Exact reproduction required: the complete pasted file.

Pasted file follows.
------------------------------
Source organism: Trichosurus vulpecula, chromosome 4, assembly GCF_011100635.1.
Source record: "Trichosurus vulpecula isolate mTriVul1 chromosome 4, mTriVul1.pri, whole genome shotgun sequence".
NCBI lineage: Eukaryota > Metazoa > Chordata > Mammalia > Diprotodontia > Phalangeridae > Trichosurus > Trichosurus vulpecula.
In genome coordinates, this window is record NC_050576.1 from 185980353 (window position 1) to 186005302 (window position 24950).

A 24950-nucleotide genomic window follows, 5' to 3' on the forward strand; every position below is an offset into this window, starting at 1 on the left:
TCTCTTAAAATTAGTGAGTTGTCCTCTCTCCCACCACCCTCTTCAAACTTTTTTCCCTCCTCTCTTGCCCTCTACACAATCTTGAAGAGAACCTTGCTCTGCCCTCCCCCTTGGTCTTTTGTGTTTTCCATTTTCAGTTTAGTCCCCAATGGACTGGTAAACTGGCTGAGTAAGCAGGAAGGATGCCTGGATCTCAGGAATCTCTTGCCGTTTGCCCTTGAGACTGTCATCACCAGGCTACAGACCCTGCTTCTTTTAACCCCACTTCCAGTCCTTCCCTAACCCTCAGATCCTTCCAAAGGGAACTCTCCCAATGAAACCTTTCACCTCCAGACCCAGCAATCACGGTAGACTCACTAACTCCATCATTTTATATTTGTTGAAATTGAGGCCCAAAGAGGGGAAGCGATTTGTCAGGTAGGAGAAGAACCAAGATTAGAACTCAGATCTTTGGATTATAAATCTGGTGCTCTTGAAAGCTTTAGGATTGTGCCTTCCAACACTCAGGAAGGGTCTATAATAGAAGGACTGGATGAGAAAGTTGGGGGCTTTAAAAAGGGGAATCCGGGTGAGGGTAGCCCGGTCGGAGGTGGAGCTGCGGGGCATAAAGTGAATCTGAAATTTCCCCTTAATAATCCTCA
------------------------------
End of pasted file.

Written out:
Source organism: Trichosurus vulpecula, chromosome 4, assembly GCF_011100635.1.
Source record: "Trichosurus vulpecula isolate mTriVul1 chromosome 4, mTriVul1.pri, whole genome shotgun sequence".
NCBI lineage: Eukaryota > Metazoa > Chordata > Mammalia > Diprotodontia > Phalangeridae > Trichosurus > Trichosurus vulpecula.
In genome coordinates, this window is record NC_050576.1 from 185980353 (window position 1) to 186005302 (window position 24950).

A 24950-nucleotide genomic window follows, 5' to 3' on the forward strand; every position below is an offset into this window, starting at 1 on the left:
TCTCTTAAAATTAGTGAGTTGTCCTCTCTCCCACCACCCTCTTCAAACTTTTTTCCCTCCTCTCTTGCCCTCTACACAATCTTGAAGAGAACCTTGCTCTGCCCTCCCCCTTGGTCTTTTGTGTTTTCCATTTTCAGTTTAGTCCCCAATGGACTGGTAAACTGGCTGAGTAAGCAGGAAGGATGCCTGGATCTCAGGAATCTCTTGCCGTTTGCCCTTGAGACTGTCATCACCAGGCTACAGACCCTGCTTCTTTTAACCCCACTTCCAGTCCTTCCCTAACCCTCAGATCCTTCCAAAGGGAACTCTCCCAATGAAACCTTTCACCTCCAGACCCAGCAATCACGGTAGACTCACTAACTCCATCATTTTATATTTGTTGAAATTGAGGCCCAAAGAGGGGAAGCGATTTGTCAGGTAGGAGAAGAACCAAGATTAGAACTCAGATCTTTGGATTATAAATCTGGTGCTCTTGAAAGCTTTAGGATTGTGCCTTCCAACACTCAGGAAGGGTCTATAATAGAAGGACTGGATGAGAAAGTTGGGGGCTTTAAAAAGGGGAATCCGGGTGAGGGTAGCCCGGTCGGAGGTGGAGCTGCGGGGCATAAAGTGAATCTGAAATTTCCCCTTAATAATCCTCA